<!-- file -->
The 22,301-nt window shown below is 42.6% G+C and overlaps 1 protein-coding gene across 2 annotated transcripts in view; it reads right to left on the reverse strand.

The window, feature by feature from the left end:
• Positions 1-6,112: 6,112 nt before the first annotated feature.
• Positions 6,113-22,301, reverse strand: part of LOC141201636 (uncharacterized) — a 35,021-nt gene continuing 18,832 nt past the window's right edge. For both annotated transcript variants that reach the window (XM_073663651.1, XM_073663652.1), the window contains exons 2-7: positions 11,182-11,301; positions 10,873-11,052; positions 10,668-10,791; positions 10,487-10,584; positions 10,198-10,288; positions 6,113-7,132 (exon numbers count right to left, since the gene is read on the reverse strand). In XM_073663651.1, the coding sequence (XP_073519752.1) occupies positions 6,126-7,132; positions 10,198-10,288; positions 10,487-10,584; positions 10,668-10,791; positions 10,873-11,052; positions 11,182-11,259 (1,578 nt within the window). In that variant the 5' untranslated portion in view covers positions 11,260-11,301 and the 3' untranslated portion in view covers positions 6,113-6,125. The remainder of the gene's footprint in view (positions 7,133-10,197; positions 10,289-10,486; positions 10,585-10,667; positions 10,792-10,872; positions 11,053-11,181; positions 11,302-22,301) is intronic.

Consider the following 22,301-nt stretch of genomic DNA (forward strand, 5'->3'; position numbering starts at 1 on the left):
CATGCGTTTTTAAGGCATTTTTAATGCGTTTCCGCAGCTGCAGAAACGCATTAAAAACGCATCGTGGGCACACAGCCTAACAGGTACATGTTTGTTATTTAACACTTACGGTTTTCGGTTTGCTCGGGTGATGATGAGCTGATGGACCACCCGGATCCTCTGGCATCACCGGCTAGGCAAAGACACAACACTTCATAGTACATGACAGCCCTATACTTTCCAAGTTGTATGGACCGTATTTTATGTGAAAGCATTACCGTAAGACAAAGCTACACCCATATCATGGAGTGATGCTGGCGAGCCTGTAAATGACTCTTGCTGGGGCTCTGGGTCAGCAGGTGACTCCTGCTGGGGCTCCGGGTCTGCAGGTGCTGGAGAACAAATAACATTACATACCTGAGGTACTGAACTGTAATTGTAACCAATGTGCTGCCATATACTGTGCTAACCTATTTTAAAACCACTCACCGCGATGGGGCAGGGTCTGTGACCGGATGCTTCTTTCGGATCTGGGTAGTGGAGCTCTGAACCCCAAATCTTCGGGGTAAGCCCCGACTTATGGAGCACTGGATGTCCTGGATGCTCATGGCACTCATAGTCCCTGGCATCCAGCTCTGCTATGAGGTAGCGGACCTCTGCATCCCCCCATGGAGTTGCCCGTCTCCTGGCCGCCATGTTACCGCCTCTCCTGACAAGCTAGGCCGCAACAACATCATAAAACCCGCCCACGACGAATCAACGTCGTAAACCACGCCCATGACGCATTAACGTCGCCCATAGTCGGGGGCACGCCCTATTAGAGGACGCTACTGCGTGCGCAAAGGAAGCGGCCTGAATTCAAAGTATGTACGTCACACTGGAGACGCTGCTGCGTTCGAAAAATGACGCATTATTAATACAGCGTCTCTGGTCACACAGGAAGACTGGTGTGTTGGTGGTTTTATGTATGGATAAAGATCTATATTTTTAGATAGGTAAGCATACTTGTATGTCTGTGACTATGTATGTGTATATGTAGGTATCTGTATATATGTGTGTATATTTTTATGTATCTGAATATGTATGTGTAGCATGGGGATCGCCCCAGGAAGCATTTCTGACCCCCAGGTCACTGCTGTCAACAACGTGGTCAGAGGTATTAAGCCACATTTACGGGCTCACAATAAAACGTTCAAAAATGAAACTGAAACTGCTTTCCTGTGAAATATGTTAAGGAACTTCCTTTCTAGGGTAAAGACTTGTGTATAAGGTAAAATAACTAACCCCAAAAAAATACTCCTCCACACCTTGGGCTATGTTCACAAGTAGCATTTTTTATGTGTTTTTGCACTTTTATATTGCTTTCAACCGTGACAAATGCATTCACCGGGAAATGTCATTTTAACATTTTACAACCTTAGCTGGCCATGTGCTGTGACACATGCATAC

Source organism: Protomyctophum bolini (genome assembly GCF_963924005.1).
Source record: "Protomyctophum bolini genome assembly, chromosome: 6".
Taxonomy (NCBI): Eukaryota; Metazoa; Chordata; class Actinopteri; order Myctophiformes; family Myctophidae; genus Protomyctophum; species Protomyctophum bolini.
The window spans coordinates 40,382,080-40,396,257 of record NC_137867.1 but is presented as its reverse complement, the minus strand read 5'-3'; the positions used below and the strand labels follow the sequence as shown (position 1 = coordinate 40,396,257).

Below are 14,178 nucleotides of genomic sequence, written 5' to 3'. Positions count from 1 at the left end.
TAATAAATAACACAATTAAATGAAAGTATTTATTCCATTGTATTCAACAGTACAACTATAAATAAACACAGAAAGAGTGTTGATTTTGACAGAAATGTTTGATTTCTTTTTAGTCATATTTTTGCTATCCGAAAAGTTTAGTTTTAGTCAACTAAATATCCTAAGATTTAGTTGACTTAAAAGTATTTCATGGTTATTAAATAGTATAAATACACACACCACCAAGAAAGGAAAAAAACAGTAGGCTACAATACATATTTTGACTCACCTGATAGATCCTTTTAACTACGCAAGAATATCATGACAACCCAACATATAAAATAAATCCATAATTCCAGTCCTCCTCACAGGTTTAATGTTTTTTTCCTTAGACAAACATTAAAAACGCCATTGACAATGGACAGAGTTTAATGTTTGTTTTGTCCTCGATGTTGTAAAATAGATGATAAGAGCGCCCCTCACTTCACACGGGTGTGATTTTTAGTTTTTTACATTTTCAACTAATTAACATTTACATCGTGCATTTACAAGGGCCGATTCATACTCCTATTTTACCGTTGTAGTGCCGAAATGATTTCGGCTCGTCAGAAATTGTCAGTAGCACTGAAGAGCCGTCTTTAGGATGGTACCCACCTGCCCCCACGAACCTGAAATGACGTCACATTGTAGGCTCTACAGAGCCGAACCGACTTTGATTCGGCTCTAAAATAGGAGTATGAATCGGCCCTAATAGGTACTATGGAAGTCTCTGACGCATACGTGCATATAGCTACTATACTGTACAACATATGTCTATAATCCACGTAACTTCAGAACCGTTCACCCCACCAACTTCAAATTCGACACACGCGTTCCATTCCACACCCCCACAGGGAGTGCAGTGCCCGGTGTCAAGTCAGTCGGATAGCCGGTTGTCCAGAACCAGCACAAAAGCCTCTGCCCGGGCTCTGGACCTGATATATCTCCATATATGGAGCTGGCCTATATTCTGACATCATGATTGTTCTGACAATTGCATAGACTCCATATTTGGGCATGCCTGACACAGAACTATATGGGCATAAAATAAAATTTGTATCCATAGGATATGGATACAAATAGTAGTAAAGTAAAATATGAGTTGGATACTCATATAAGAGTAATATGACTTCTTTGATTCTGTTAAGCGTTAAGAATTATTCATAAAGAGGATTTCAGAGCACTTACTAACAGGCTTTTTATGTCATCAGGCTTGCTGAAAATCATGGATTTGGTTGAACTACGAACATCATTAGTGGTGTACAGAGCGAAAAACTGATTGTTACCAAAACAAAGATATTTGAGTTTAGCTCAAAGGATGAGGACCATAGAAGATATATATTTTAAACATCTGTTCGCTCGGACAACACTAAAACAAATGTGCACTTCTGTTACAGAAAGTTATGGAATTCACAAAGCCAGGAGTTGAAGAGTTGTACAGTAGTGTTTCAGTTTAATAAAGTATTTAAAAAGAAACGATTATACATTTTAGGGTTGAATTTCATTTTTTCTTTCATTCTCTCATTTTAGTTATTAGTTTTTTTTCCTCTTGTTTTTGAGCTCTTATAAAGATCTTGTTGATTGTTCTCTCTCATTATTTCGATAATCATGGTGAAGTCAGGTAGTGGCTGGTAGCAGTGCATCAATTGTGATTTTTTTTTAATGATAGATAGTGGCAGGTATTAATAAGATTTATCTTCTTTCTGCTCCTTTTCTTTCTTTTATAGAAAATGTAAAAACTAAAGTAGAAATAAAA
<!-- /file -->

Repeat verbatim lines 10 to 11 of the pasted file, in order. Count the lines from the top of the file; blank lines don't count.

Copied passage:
The window spans coordinates 40,382,080-40,396,257 of record NC_137867.1 but is presented as its reverse complement, the minus strand read 5'-3'; the positions used below and the strand labels follow the sequence as shown (position 1 = coordinate 40,396,257).

Below are 14,178 nucleotides of genomic sequence, written 5' to 3'. Positions count from 1 at the left end.